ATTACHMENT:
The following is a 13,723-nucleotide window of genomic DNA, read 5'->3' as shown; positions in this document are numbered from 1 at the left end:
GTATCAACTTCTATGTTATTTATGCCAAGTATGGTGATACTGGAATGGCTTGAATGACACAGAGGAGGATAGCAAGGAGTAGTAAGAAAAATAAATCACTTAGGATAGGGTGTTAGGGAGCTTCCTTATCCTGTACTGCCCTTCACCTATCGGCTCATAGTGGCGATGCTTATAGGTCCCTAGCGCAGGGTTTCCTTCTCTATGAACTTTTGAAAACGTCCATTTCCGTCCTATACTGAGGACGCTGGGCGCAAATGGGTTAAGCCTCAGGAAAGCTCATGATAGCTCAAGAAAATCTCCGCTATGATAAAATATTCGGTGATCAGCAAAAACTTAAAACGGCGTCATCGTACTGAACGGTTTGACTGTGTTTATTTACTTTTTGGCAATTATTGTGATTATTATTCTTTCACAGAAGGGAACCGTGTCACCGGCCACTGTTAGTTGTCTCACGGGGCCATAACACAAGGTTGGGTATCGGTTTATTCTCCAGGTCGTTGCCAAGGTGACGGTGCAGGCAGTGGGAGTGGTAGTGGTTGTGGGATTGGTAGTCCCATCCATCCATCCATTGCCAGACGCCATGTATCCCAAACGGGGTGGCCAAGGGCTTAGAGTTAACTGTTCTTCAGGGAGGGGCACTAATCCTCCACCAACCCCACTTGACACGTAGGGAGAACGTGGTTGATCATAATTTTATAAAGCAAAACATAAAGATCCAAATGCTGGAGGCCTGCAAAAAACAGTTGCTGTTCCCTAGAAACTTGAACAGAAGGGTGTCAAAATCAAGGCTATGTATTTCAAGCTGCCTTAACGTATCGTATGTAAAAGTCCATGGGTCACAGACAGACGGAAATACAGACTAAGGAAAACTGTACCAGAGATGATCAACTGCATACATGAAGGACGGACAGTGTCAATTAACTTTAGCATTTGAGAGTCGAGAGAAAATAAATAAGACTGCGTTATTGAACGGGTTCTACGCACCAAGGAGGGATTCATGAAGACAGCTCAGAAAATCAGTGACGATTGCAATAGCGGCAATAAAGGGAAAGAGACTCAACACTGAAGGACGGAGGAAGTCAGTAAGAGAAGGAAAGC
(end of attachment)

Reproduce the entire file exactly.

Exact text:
The following is a 13,723-nucleotide window of genomic DNA, read 5'->3' as shown; positions in this document are numbered from 1 at the left end:
GTATCAACTTCTATGTTATTTATGCCAAGTATGGTGATACTGGAATGGCTTGAATGACACAGAGGAGGATAGCAAGGAGTAGTAAGAAAAATAAATCACTTAGGATAGGGTGTTAGGGAGCTTCCTTATCCTGTACTGCCCTTCACCTATCGGCTCATAGTGGCGATGCTTATAGGTCCCTAGCGCAGGGTTTCCTTCTCTATGAACTTTTGAAAACGTCCATTTCCGTCCTATACTGAGGACGCTGGGCGCAAATGGGTTAAGCCTCAGGAAAGCTCATGATAGCTCAAGAAAATCTCCGCTATGATAAAATATTCGGTGATCAGCAAAAACTTAAAACGGCGTCATCGTACTGAACGGTTTGACTGTGTTTATTTACTTTTTGGCAATTATTGTGATTATTATTCTTTCACAGAAGGGAACCGTGTCACCGGCCACTGTTAGTTGTCTCACGGGGCCATAACACAAGGTTGGGTATCGGTTTATTCTCCAGGTCGTTGCCAAGGTGACGGTGCAGGCAGTGGGAGTGGTAGTGGTTGTGGGATTGGTAGTCCCATCCATCCATCCATTGCCAGACGCCATGTATCCCAAACGGGGTGGCCAAGGGCTTAGAGTTAACTGTTCTTCAGGGAGGGGCACTAATCCTCCACCAACCCCACTTGACACGTAGGGAGAACGTGGTTGATCATAATTTTATAAAGCAAAACATAAAGATCCAAATGCTGGAGGCCTGCAAAAAACAGTTGCTGTTCCCTAGAAACTTGAACAGAAGGGTGTCAAAATCAAGGCTATGTATTTCAAGCTGCCTTAACGTATCGTATGTAAAAGTCCATGGGTCACAGACAGACGGAAATACAGACTAAGGAAAACTGTACCAGAGATGATCAACTGCATACATGAAGGACGGACAGTGTCAATTAACTTTAGCATTTGAGAGTCGAGAGAAAATAAATAAGACTGCGTTATTGAACGGGTTCTACGCACCAAGGAGGGATTCATGAAGACAGCTCAGAAAATCAGTGACGATTGCAATAGCGGCAATAAAGGGAAAGAGACTCAACACTGAAGGACGGAGGAAGTCAGTAAGAGAAGGAAAGC